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Besnik, a shepherd with a mental disorder, lives with his elderly father in an Albanian village. His life is filled with nature, cattle, figurines he carves from wood and God he thinks he can talk to.

By chance he discovers that the old mosque in the village used to be a church in the past.

Vilma a restorer from the Monument’s Institute reports that in the past the Muslims agreed to share the mosque with the Catholics, because the closest church to them would be too far to rich.

As Besnik’s father falls ill, his sister Fitore and her family, all Muslim; and Besnik’s elder brother Alban and his family, who have immigrated to Greece and have converted to the Orthodox faith arrive at Besnik’s house. The family is re-united, the warmth and harmony seem to have made a comeback and Besnik is happy.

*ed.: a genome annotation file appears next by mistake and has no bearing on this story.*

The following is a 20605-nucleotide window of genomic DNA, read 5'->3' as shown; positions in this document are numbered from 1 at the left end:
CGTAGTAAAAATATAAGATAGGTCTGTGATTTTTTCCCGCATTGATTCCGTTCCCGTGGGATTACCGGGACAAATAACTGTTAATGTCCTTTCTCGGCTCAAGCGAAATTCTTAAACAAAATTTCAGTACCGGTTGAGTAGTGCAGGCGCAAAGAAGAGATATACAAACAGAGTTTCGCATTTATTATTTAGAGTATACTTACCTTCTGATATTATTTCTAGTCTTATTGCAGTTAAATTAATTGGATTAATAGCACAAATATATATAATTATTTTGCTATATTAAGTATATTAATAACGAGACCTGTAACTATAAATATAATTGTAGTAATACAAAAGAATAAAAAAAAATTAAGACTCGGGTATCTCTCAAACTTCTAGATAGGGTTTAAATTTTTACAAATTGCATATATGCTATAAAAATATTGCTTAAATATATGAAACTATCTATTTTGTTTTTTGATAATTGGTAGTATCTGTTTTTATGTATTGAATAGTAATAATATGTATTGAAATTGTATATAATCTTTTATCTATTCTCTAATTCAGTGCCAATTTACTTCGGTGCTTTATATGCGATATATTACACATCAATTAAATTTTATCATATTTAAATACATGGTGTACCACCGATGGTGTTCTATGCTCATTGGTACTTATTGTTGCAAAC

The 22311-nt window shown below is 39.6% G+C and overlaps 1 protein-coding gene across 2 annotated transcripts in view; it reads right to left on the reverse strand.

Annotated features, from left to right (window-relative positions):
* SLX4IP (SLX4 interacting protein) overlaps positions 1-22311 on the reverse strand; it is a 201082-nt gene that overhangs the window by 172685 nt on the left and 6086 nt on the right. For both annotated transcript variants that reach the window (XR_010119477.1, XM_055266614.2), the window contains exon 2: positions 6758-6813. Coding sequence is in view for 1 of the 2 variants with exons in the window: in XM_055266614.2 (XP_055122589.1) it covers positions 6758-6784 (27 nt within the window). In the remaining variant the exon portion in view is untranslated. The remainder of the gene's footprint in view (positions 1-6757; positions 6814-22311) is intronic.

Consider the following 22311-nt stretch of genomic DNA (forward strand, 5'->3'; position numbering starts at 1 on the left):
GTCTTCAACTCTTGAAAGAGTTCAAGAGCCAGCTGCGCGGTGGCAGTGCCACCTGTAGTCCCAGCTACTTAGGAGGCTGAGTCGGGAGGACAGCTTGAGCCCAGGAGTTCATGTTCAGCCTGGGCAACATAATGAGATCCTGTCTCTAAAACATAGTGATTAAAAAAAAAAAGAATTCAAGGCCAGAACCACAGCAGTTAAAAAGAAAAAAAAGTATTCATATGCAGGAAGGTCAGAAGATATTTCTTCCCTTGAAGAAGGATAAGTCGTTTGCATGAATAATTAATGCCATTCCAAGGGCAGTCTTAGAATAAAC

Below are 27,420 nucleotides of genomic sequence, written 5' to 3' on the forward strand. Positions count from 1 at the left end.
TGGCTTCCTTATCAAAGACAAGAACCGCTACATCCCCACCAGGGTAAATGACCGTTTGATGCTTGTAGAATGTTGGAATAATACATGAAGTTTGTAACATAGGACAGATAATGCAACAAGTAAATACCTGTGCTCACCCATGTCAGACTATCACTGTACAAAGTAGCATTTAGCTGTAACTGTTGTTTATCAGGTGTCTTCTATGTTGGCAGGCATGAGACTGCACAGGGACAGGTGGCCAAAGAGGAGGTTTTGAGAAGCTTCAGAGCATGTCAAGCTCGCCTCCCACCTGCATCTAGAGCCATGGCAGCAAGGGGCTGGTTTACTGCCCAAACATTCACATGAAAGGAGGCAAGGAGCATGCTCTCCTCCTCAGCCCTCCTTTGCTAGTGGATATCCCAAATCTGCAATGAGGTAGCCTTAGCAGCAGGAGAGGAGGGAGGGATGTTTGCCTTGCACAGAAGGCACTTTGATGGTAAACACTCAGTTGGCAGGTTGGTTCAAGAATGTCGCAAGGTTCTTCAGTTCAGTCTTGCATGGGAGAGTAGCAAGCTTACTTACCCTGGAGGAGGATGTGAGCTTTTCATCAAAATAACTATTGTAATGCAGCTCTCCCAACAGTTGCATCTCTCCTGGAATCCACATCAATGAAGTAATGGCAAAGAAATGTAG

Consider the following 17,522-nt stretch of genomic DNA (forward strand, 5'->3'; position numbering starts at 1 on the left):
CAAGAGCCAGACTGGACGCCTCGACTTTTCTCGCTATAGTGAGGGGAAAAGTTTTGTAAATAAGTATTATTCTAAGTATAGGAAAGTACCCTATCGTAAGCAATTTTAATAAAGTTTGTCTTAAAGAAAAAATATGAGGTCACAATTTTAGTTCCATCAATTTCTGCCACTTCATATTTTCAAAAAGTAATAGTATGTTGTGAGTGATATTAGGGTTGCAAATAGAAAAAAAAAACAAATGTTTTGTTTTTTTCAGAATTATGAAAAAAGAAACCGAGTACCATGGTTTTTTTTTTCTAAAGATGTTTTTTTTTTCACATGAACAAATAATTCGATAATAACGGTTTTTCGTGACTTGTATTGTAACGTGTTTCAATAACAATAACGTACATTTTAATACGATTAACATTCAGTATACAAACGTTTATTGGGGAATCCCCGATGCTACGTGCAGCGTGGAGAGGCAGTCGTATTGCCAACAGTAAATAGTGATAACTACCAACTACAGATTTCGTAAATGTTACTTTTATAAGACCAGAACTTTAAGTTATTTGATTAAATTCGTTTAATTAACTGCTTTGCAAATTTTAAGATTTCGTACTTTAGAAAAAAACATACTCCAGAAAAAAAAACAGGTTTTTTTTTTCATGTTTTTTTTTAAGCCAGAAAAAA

Vilma and Besnik have art in common; between them it’s born a hide feeling of respect and liking, but Besnik can’t handle this very difficult psychological situation for him.

Upon Besnik’s proposal, Muslim and Catholic villagers discuss to share the space within the mosque for their rites. Some believers from both side, do not seem to agree with this. They think that behind Besnik’s idea is hidden Vilma who’s trying to use Besnik and mock their religion sensibility.

The pater familias, Fadil a former communist still dealing with guilt, because of the psychological trauma he caused to the young Besnik, when he didn’t let him marry a girl from a “declassed” family is now getting worse. He leaves it in his will that the house will go to whichever one of his children will take care of Besnik after his death.

The father passes away and the house ends up divided with walls and new entrances; sister and brother and their families cut all ties between them; pictures of the former dictator Enver Hoxha in the father’s room are replaced with Orthodox icons and Besnik’s living space shrinks so much that he ends up living in the barn.

Disappointed, he decides to leave, with his cattle, from the family’s house in his shelter on a mountaintop.

All this, at the very moment when Vilma is leaving and the village is united in the church-cum-mosque.